Cases of hepatitis first identified in children in the UK have now been discovered in Ireland and Spain, the World Health Organization said in a statement on Friday.
Since the UK reported the problem earlier this month, three cases have been confirmed in Spain in children aged 22 months to 13 years, the WHO said. The national authorities examine these cases. Fewer than five confirmed or possible cases of hepatitis have been reported in Ireland, where investigations are also ongoing.
The cause of the disease remains unclear. None of the common viruses that cause hepatitis were detected.
The UK reported its first cases of severe hepatitis in children on April 5 and 74 cases have so far been discovered. Symptoms in children include abdominal pain, diarrhea, vomiting, and jaundice, a yellow discoloration of the skin linked to liver disease. The children were usually up to 10 years old.
Six of these children required a liver transplant. As of April 11, no deaths had been reported among these cases, the WHO said, and one epidemiologically linked case had been detected.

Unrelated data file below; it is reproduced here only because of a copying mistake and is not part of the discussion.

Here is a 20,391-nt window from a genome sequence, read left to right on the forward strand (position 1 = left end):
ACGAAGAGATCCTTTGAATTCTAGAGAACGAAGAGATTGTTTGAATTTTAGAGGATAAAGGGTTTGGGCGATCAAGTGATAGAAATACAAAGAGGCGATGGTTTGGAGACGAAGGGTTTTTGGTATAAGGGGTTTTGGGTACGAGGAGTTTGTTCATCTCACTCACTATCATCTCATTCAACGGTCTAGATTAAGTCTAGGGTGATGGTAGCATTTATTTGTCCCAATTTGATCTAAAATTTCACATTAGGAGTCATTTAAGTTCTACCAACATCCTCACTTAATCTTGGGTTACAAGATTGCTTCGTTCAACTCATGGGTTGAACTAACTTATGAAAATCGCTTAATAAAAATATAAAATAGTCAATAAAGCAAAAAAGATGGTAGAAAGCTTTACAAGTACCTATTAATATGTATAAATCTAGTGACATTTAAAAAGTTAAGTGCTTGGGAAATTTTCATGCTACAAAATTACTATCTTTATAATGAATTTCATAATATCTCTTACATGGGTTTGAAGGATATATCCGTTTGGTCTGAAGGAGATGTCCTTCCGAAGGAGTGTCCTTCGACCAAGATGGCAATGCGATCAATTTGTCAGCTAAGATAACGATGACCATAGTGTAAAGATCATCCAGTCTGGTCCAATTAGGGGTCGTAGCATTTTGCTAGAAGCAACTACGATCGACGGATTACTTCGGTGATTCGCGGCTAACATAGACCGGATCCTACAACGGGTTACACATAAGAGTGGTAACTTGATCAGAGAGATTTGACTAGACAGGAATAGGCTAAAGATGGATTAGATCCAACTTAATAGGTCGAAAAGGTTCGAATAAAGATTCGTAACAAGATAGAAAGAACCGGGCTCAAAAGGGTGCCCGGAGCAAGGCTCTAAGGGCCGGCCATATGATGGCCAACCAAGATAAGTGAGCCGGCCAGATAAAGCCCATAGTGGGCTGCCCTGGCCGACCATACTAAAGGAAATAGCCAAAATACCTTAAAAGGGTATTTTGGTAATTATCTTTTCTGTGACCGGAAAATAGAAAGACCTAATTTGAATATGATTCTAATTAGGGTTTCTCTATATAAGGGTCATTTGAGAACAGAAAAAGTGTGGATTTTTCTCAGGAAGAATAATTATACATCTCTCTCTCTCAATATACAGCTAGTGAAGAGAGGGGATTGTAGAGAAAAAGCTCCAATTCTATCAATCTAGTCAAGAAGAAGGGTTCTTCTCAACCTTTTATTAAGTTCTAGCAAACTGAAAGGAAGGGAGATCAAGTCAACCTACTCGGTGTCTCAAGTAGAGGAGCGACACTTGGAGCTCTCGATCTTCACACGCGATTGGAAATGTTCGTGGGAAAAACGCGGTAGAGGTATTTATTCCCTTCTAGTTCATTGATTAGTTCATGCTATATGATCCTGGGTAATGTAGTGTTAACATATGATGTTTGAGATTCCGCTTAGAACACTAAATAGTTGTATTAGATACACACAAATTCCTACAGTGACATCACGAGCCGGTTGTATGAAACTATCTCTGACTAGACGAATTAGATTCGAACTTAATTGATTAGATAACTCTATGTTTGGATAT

The WHO noted that the UK “has recently seen an increase in adenovirus activity” and that several children have tested positive for either adenovirus or coronavirus or both – but it is unclear s there is a link with cases of hepatitis.
The increase in the number of cases seen in the UK, coupled with more extensive surveillance activity, means it is likely that more cases of hepatitis will be discovered before its cause is identified and control measures taken. appropriate measures can be taken, warned the WHO.
This article is part of POLITICO Pro
The one-stop solution for policy professionals fusing the depth of POLITICO journalism with the power of technology
Exclusive and never-before-seen scoops and ideas
Personalized Policy Intelligence Platform
A high-level public affairs network